#7 – Addis Ababa (Ethiopia)
Often called the capital of Africa, Addis Ababa radiates youthful beauty and serenity. Addis Ababa in the Amharic language means ‘New Flower’. Consequently, if you adore flowers, you will have many reasons to love Addis Ababa too. Addis Ababa is the tenth on the list of beautiful cities to visit in Africa. One quality it shares with all the aforementioned cities is a low-security risk. Spice up your stay with a visit to Makush Art Gallery. Make plans to visit the National Museum of Ethiopia. If you come across dancers, join in because Ethiopians love it.
#8 – Alexandria (Egypt)
Many Egyptian cities will definitely appear on an expanded list of most beautiful cities to visit in Africa. However, Alexandria is definitely the second best in terms of beauty and security. Like Cairo, the crimes here are mostly opportunistic like pickpockets. Alexandria is a major economic center boasting of large seaports. If you have a few days to spend here, visit Bibliotheca Alexandrina a 2002 building in memorial of the Royal Library of Alexandria. Other important places to explore are Corniche and Alexandria National Museum.
#9 – Nairobi (Kenya)
If you call Nairobi Africa’s culture capital you won’t be wrong. Recent attacks by rebels have cast doubt on the security of the city. However, the beauty of the city remains untainted. If you are enthusiastic about witnessing the unbridled wildlife, Nairobi remains one of the most beautiful cities to visit in Africa. At David Sheldrick Wildlife Trust you can adopt an elephant and follow their growth. A large diversity of wildlife awaits you at the Nairobi National Park.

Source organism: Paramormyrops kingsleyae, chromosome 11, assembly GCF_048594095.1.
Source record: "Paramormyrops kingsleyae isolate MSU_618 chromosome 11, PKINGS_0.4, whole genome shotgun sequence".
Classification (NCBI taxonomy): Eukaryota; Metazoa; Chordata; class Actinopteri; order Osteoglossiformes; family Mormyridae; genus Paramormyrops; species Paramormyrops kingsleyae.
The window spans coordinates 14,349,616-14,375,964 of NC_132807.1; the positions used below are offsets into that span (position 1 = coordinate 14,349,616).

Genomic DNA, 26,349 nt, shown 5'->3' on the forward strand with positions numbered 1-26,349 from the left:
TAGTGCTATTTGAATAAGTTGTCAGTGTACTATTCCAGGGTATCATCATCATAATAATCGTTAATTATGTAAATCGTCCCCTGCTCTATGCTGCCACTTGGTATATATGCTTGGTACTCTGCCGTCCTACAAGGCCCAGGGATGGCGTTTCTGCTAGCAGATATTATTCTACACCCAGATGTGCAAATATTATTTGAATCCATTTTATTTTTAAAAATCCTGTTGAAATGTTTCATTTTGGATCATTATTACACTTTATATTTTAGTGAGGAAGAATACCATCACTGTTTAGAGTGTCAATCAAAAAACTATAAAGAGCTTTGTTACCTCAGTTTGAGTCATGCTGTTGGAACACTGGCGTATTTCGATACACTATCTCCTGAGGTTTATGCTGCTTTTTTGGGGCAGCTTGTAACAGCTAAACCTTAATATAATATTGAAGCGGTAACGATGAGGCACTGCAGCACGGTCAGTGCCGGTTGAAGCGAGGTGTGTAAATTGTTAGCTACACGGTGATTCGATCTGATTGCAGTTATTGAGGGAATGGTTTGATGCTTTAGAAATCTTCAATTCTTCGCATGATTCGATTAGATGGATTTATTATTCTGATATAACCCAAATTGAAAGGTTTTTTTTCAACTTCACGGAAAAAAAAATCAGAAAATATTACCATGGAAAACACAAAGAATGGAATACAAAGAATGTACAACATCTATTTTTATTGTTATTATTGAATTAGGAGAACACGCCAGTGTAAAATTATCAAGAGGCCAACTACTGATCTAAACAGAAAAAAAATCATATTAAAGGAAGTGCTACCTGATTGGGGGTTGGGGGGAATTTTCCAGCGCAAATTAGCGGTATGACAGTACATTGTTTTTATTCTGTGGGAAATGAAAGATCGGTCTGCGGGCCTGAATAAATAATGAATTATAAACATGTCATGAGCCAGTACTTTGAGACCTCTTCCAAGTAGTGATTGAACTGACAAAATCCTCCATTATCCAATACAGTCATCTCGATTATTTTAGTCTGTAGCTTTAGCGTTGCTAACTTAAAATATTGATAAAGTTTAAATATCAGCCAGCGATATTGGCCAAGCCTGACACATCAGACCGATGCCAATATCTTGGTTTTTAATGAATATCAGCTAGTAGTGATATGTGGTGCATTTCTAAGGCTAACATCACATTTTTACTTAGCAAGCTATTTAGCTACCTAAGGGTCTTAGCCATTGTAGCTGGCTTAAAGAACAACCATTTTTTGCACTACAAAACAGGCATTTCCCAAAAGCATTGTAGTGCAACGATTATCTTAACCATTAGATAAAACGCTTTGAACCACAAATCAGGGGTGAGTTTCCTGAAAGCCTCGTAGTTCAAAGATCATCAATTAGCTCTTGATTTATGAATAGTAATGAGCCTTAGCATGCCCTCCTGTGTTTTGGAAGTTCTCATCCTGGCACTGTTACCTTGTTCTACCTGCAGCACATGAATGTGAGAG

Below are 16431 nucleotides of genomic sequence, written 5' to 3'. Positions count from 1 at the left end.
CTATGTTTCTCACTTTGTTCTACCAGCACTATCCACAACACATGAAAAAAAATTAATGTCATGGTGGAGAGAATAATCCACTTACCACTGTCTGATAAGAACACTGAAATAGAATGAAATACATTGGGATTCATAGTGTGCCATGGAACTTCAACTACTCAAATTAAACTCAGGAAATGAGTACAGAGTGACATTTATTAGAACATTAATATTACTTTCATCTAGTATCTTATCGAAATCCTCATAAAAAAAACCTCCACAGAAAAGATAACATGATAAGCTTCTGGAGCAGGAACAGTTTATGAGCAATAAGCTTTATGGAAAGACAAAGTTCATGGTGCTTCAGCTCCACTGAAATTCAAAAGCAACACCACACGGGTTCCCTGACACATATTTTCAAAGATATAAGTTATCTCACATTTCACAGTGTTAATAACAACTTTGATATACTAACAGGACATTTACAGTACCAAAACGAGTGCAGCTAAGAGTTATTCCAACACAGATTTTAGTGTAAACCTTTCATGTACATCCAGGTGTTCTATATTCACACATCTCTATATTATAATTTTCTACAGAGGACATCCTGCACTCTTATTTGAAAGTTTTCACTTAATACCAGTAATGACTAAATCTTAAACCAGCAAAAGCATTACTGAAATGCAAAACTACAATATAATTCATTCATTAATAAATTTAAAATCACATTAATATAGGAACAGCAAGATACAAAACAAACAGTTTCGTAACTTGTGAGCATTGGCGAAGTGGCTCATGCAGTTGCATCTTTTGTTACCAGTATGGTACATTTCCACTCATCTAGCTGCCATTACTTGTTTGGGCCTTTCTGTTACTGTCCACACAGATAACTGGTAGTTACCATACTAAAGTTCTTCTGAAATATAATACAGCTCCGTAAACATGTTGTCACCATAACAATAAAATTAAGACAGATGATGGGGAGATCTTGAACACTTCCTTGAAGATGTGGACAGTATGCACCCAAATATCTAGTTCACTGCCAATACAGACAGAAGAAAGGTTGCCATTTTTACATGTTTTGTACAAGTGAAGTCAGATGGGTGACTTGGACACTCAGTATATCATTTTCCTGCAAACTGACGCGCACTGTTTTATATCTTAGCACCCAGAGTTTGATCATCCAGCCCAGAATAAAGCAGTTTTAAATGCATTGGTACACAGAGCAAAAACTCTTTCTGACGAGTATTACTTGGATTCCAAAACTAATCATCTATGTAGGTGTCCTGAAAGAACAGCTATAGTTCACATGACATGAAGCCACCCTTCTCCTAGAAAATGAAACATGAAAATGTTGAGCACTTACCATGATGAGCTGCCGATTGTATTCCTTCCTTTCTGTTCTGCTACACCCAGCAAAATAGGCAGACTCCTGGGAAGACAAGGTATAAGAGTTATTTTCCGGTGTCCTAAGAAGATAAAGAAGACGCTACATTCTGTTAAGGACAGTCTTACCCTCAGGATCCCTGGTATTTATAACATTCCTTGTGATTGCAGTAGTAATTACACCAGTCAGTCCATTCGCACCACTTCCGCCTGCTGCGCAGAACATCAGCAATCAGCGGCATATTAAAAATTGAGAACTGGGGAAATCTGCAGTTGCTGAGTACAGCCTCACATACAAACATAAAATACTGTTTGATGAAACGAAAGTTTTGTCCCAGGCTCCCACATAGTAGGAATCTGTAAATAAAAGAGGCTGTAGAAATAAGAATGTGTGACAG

#10 – Agadir (Morocco)
The beauty of Agadir rests on the blending of history and modernity. Agadir is considered a safe haven for tourists. The level of crime in the city is very low and it is unlikely that you will meet any harm. Agadir sits on the country’s southern coast by the Atlantic Ocean. You can take a hike to the Kasbah, a 16th-century building unhurt by the 1960 earthquake. The earthquake also marked a new beginning for the city. There are lots of restaurants like Les Blancs serving vegetarian and Spanish-inspired dishes. You can learn more about the city’s history through the newspaper clippings and photos that cover the wall of Memoire d’Agadir, a small historical museum.
#11 – Abuja (Nigeria)
The capital of Nigeria, Abuja has the sights and sounds befitting of any national capital. From the impressive skyline to the highly-branching road network, Abuja is definitely one of the most beautiful cities to visit in Africa. Located in the heart of the country, Abuja is the most secure location you can be in Nigeria. Abuja is filled with adventures. A boat ride is one of the characteristics of Jabi Lake Park. It is also a great place to relax and experience nature. Your trip will not be complete without a visit to Aso Rock. The city boast of many five-star hotels and a robust nightlife.